Focus on examination, analysis, and discussion of classic and contemporary films from a screenwriting, story, and character development perspective as well as analyses of theme and motif. Students engage in writing activities and exercises to develop a visual narrative style. All such writing goes towards creating material to fuel the mentoring process in upcoming semesters. The main theme here is: when possible show the story element; don't have a character say it. Finally the prevailing three- and four-act screenplay structures will be explored. Prerequisite: Admission to the program.


Focus on workshopping of short screenplays and projects along with exploration of story arc, elements of conflict, character development and arc, with an emphasis on film genre choices and styles. Includes proposals for upcoming mentoring semesters, feature-length screenplays, plus an opportunity to practice pitches. Prerequisite: Admission to the program.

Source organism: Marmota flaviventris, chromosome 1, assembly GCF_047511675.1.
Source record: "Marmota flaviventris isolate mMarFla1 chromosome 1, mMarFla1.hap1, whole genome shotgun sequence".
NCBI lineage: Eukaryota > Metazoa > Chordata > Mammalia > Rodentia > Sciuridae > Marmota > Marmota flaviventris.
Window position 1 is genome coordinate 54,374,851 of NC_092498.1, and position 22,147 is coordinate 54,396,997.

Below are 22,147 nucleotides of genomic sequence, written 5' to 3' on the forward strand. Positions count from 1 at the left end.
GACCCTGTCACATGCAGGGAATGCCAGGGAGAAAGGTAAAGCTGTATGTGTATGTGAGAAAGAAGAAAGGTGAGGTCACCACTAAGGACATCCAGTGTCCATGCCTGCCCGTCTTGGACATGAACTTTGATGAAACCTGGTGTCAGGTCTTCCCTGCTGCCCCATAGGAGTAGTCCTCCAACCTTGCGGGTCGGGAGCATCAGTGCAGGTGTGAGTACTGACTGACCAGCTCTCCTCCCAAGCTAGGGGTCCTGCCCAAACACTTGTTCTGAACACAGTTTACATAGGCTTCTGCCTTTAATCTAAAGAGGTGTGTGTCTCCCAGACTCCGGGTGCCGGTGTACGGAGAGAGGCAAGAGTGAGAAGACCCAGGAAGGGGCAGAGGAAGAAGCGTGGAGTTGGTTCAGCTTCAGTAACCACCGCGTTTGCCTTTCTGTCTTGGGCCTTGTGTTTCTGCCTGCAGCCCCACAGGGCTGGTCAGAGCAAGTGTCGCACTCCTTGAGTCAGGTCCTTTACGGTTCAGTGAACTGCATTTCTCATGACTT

Mock or actual 'pitch' sessions of the thesis screenplay. Screenwriting contests researched and entered. Writers Guild guidelines and application explored. Agents, options to produce, and independent film potential also explored. Prerequisite: Admission to the program.


Focus on challenging students to write filmic stories in three distinct genre categories, forcing a growth and flexibility to create meaning across a spectrum of setting, time, and circumstance. Dialogue is permitted but is de-emphasized in favor of a more visual narrative. Prerequisite: Admission to the program.


Focus on a thorough proposal for both the drama and sitcom is researched and written. The result will be a complete "pitch" portfolio including a "spec" episode teleplay completed for (both or either) a television drama (and/or) a situation comedy. Prerequisite: Admission to the program.